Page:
Corporate Ethics Policies and Programmes: 2013 UK and Continental Europe survey

Publication type: Survey
11 December 2013

Tags: Communication & Engagement, Ethics Programme issues, Code of Ethics , Ethical Values, Training, Supportive Environment, Treatment of Employees

This triennial survey provides an overview of how ethics is embedded within large organisations that operate in the UK and Continental Europe.

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Key findings

  • One of the most notable findings is the evidence of increased investment into ethics programmes over the last 3 years by corporate management - Seven out of ten respondents said this compared to five out ten in 2010
  • 87% of UK respondents state that a member of the board of directors takes ultimate responsibility for the ethics programme
  • Nearly two thirds of respondent companies state that ethics plays a part in their company’s recruitment processes (63% up from only 38% in 2010)
  • Two thirds include ethics in some way in staff appraisals
  • Three quarters say that a breach of their company’s code of ethics has led to a disciplinary procedure during the last 3 years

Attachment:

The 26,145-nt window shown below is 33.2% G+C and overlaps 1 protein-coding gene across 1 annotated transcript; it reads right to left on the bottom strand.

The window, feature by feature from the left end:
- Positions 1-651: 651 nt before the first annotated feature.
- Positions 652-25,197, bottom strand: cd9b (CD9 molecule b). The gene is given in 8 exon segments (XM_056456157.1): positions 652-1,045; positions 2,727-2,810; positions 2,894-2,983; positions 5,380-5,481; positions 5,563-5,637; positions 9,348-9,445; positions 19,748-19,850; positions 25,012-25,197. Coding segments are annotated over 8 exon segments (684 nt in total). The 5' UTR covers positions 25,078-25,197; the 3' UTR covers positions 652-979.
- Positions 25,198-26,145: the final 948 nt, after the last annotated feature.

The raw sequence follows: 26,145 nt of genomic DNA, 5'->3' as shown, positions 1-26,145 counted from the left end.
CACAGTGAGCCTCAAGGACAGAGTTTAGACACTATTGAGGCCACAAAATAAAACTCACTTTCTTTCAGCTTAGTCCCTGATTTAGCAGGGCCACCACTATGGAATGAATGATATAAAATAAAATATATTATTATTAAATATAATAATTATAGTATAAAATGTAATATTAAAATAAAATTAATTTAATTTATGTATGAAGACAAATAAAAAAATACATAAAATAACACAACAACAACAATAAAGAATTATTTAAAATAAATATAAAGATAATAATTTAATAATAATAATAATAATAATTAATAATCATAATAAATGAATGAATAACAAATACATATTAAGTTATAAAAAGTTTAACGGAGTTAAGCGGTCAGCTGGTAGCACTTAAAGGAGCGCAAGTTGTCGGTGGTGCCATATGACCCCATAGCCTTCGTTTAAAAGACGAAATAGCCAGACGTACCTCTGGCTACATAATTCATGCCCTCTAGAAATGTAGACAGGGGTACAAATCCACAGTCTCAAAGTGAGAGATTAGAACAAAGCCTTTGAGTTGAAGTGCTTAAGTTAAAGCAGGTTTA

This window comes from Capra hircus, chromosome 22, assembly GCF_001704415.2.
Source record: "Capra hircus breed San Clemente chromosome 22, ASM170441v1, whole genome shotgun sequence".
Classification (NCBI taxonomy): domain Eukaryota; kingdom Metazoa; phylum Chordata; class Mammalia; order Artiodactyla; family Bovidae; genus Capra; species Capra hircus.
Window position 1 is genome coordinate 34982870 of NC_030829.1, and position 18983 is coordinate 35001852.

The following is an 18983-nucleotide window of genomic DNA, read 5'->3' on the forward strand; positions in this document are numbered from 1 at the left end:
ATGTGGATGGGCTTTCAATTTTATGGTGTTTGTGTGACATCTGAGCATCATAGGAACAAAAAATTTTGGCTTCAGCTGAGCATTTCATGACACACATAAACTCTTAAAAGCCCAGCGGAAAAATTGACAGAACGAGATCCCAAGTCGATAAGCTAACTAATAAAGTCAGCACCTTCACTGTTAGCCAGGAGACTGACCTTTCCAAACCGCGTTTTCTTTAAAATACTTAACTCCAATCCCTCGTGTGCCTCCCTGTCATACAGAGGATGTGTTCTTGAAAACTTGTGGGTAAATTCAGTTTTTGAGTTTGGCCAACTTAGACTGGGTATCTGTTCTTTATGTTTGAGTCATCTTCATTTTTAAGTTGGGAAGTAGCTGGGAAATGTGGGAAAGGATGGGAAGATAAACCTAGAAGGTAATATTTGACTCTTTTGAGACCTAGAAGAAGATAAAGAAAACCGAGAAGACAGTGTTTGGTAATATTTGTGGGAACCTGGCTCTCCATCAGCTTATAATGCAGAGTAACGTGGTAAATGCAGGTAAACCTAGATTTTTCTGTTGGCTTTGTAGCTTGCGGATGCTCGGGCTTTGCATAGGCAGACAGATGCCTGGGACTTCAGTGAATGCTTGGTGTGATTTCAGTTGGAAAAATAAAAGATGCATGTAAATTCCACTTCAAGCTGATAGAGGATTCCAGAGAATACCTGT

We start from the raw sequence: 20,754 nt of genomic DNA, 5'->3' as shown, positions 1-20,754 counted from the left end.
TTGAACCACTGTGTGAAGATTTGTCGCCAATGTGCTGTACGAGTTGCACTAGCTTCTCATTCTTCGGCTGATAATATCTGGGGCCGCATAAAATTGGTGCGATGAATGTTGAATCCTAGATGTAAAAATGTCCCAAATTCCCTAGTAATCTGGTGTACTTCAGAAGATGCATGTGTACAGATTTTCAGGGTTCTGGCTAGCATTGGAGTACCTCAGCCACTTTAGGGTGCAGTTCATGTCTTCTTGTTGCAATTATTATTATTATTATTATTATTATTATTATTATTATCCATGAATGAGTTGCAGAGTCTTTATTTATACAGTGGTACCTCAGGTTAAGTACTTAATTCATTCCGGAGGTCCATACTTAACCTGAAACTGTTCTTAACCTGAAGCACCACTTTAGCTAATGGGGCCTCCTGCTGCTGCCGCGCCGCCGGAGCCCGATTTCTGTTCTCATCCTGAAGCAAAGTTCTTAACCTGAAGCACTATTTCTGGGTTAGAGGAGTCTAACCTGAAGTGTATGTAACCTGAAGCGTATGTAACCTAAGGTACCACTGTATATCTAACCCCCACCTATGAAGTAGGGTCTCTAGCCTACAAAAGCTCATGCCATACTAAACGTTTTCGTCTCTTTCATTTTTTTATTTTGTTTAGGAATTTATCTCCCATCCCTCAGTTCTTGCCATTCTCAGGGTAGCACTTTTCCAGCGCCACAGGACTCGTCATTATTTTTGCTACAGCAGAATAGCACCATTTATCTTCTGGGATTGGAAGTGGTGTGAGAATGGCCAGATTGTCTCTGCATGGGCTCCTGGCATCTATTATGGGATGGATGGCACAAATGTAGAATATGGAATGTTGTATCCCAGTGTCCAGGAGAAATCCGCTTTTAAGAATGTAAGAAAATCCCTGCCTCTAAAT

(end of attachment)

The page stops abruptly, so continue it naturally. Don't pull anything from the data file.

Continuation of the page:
• The number of UK companies monitoring the effectiveness of their ethics programmes has increased to 79%
  • Despite the increased investment in ethics programmes, a fifth of companies seem to offer training only once to general employees and managers, and only a third routinely train staff and managers once a year and (24%) of FTSE 350 respondents offer ethics training to the board only once


  • How do organisations make sure that employees share their core values and feel empowered to do the right thing?
  • How can ethics become an integral part of doing business?

This triennial survey, now in its seventh edition, provides a picture of how ethics is embedded within large organisations that operate in the UK and Continental Europe.

When the IBE conducted this survey for the first time in 1995, much emphasis was placed on the code of ethics. Organisations now look at ethics through a more sophisticated lens and it has become evident that, whilst a code is necessary, it is not sufficient to ensure that core values are embedded throughout business practice.

This survey has been written for those who wish to gain a better understanding of how an ethics programme can be managed effectively. People across different business functions can benefit from its findings – senior executives, managers, other employees or external stakeholders who are seeking to gain an insight into how companies embed ethics wherever they operate.

For companies that are starting out, this survey provides an overview of the different elements of an ethics programme. It enables organisations with more established ethics programmes to observe how they compare with typical practice and gain an idea of where it can be improved and enhanced.